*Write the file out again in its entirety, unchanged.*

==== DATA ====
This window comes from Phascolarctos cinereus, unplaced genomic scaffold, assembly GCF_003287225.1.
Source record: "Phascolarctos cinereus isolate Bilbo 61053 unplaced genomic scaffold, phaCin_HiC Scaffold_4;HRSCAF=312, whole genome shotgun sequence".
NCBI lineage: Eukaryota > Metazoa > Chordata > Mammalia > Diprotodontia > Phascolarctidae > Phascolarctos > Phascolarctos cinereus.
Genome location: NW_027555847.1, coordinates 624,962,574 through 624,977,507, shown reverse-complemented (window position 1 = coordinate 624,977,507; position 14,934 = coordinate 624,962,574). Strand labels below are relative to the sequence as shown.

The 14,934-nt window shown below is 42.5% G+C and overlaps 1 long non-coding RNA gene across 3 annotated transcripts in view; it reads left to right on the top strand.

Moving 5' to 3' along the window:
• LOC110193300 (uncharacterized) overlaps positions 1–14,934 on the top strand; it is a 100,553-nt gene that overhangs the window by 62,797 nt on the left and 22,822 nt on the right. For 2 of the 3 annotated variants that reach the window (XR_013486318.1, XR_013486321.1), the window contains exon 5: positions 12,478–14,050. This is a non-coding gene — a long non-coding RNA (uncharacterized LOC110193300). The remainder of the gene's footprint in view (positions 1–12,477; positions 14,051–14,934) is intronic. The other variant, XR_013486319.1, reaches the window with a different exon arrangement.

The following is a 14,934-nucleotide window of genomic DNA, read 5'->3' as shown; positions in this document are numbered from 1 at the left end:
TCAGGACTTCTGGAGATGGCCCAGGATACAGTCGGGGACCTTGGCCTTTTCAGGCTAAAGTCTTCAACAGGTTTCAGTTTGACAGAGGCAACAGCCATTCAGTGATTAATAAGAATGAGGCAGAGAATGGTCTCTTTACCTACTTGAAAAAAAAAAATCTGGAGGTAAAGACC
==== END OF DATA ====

This window comes from Phascolarctos cinereus, unplaced genomic scaffold, assembly GCF_003287225.1.
Source record: "Phascolarctos cinereus isolate Bilbo 61053 unplaced genomic scaffold, phaCin_HiC Scaffold_4;HRSCAF=312, whole genome shotgun sequence".
NCBI lineage: Eukaryota > Metazoa > Chordata > Mammalia > Diprotodontia > Phascolarctidae > Phascolarctos > Phascolarctos cinereus.
Genome location: NW_027555847.1, coordinates 624,962,574 through 624,977,507, shown reverse-complemented (window position 1 = coordinate 624,977,507; position 14,934 = coordinate 624,962,574). Strand labels below are relative to the sequence as shown.

The 14,934-nt window shown below is 42.5% G+C and overlaps 1 long non-coding RNA gene across 3 annotated transcripts in view; it reads left to right on the top strand.

Moving 5' to 3' along the window:
• LOC110193300 (uncharacterized) overlaps positions 1–14,934 on the top strand; it is a 100,553-nt gene that overhangs the window by 62,797 nt on the left and 22,822 nt on the right. For 2 of the 3 annotated variants that reach the window (XR_013486318.1, XR_013486321.1), the window contains exon 5: positions 12,478–14,050. This is a non-coding gene — a long non-coding RNA (uncharacterized LOC110193300). The remainder of the gene's footprint in view (positions 1–12,477; positions 14,051–14,934) is intronic. The other variant, XR_013486319.1, reaches the window with a different exon arrangement.

The following is a 14,934-nucleotide window of genomic DNA, read 5'->3' as shown; positions in this document are numbered from 1 at the left end:
TCAGGACTTCTGGAGATGGCCCAGGATACAGTCGGGGACCTTGGCCTTTTCAGGCTAAAGTCTTCAACAGGTTTCAGTTTGACAGAGGCAACAGCCATTCAGTGATTAATAAGAATGAGGCAGAGAATGGTCTCTTTACCTACTTGAAAAAAAAAAATCTGGAGGTAAAGACC